A member of staff poses stands in front of a screen showing a short movie about Jack the Ripper during a press preview for the exhibition "Jack the Ripper and the East End" at the Museum in Docklands, London.

(Meredith) -- A new study published last week claims to have used DNA evidence to identify Jack the Ripper, a notorious murderer in London who was never caught.

Jack the Ripper is the name given to the murderer who killed five women in the Whitechapel district of London in 1888. The murders famously went unsolved. The study, published in the Journal Of Forensic Sciences, claims to have used DNA evidence to link a victim's clothes to a man named Aaron Kosminski. Kosminski has long been considered a likely suspect, mainly because he was committed to an asylum around the time of the murders for schizophrenia. The new study claims to have linked blood and semen on a silk shawl thought to have belonged to one of Jack the Ripper's victims to descendants of Kominski.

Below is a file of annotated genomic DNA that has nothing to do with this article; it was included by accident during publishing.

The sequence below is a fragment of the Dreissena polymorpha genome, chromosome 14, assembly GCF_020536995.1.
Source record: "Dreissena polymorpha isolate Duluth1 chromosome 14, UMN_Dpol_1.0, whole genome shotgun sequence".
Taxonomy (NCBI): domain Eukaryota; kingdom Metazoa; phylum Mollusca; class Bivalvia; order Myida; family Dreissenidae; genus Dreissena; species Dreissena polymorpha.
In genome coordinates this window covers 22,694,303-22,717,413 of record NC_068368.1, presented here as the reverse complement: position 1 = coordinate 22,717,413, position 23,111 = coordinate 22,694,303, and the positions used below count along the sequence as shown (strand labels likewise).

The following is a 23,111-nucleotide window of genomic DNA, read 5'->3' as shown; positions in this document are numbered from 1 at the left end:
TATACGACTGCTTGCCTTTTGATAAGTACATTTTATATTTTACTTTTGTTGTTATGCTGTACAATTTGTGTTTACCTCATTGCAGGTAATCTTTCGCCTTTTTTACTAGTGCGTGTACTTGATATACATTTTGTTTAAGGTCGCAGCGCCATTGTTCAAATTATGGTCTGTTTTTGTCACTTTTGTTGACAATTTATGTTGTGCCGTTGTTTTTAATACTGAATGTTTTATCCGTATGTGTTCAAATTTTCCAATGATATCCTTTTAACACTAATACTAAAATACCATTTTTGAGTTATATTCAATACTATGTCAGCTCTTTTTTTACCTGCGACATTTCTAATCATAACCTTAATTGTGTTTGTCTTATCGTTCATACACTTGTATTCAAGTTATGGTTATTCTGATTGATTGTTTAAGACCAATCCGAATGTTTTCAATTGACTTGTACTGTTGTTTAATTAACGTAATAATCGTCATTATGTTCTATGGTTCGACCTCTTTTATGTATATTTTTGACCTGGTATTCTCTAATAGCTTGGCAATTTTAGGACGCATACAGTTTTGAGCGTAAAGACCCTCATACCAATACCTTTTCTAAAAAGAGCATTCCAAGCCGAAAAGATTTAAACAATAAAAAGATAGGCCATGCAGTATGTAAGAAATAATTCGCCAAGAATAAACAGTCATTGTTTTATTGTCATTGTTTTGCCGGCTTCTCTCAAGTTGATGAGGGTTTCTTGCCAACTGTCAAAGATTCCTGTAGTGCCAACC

Despite the DNA evidence, critics aren't convinced Kosminski is the culprit. Skeptics went online to share their concerns with the study.

Geneticist, Adam Rutherford says the shawl itself cannot be assumed to have belonged to the victim without further evidence.

"The provenance of the shawl is fully unverified. There is literally no evidence that a historian would consider even vaguely acceptable that the shawl was at the murder scene or belonged to Kate Eddowes," Rutherford said.

Ars Technica also points out that this is the latest in a long line of studies claiming to have identified Jack the Ripper. In 2002, Patricia Cornwall published a book called "Portrait of a Killer: Jack the Ripper - Case Closed." That book claimed that Walter Sickert was the killer.

Rutherford said on Twitter that he's confident that the identity of Jack the Ripper will never be known.

Copyright 2019 Meredith Corporation. All rights reserved.

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